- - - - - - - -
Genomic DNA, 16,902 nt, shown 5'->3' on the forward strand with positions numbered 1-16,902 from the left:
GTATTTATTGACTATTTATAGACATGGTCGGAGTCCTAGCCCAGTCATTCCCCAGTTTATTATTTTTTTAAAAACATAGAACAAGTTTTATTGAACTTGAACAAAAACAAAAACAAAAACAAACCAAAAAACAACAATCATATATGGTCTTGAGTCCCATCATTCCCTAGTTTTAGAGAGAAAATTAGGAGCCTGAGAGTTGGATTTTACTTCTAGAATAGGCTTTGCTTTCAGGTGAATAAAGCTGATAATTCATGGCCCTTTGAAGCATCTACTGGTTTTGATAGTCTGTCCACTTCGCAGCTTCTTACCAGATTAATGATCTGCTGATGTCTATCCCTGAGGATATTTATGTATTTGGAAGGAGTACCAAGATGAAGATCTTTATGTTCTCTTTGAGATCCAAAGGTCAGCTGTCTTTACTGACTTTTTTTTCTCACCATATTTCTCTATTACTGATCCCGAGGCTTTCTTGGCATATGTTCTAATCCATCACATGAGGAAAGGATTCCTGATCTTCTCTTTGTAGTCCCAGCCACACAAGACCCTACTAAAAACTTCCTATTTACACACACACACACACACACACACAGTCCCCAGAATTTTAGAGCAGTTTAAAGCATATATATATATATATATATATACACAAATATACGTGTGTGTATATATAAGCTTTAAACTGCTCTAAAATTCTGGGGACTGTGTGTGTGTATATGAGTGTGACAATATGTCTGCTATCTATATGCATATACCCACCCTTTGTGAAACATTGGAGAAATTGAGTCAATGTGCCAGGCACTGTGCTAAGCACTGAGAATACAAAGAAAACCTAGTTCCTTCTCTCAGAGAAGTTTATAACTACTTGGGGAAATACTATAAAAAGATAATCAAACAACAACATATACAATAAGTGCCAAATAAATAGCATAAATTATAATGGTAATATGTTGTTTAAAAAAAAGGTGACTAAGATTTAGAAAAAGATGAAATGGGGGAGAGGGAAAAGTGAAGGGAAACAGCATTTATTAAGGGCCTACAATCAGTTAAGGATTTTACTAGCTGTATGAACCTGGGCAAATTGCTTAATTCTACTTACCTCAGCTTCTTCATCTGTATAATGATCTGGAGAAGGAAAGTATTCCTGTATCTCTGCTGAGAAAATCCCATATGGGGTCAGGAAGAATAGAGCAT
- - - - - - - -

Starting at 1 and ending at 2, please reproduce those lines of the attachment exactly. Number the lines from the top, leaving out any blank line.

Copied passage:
Genomic DNA, 16,902 nt, shown 5'->3' on the forward strand with positions numbered 1-16,902 from the left:
GTATTTATTGACTATTTATAGACATGGTCGGAGTCCTAGCCCAGTCATTCCCCAGTTTATTATTTTTTTAAAAACATAGAACAAGTTTTATTGAACTTGAACAAAAACAAAAACAAAAACAAACCAAAAAACAACAATCATATATGGTCTTGAGTCCCATCATTCCCTAGTTTTAGAGAGAAAATTAGGAGCCTGAGAGTTGGATTTTACTTCTAGAATAGGCTTTGCTTTCAGGTGAATAAAGCTGATAATTCATGGCCCTTTGAAGCATCTACTGGTTTTGATAGTCTGTCCACTTCGCAGCTTCTTACCAGATTAATGATCTGCTGATGTCTATCCCTGAGGATATTTATGTATTTGGAAGGAGTACCAAGATGAAGATCTTTATGTTCTCTTTGAGATCCAAAGGTCAGCTGTCTTTACTGACTTTTTTTTCTCACCATATTTCTCTATTACTGATCCCGAGGCTTTCTTGGCATATGTTCTAATCCATCACATGAGGAAAGGATTCCTGATCTTCTCTTTGTAGTCCCAGCCACACAAGACCCTACTAAAAACTTCCTATTTACACACACACACACACACACACACAGTCCCCAGAATTTTAGAGCAGTTTAAAGCATATATATATATATATATATATACACAAATATACGTGTGTGTATATATAAGCTTTAAACTGCTCTAAAATTCTGGGGACTGTGTGTGTGTATATGAGTGTGACAATATGTCTGCTATCTATATGCATATACCCACCCTTTGTGAAACATTGGAGAAATTGAGTCAATGTGCCAGGCACTGTGCTAAGCACTGAGAATACAAAGAAAACCTAGTTCCTTCTCTCAGAGAAGTTTATAACTACTTGGGGAAATACTATAAAAAGATAATCAAACAACAACATATACAATAAGTGCCAAATAAATAGCATAAATTATAATGGTAATATGTTGTTTAAAAAAAAGGTGACTAAGATTTAGAAAAAGATGAAATGGGGGAGAGGGAAAAGTGAAGGGAAACAGCATTTATTAAGGGCCTACAATCAGTTAAGGATTTTACTAGCTGTATGAACCTGGGCAAATTGCTTAATTCTACTTACCTCAGCTTCTTCATCTGTATAATGATCTGGAGAAGGAAAGTATTCCTGTATCTCTGCTGAGAAAATCCCATATGGGGTCAGGAAGAATAGAGCAT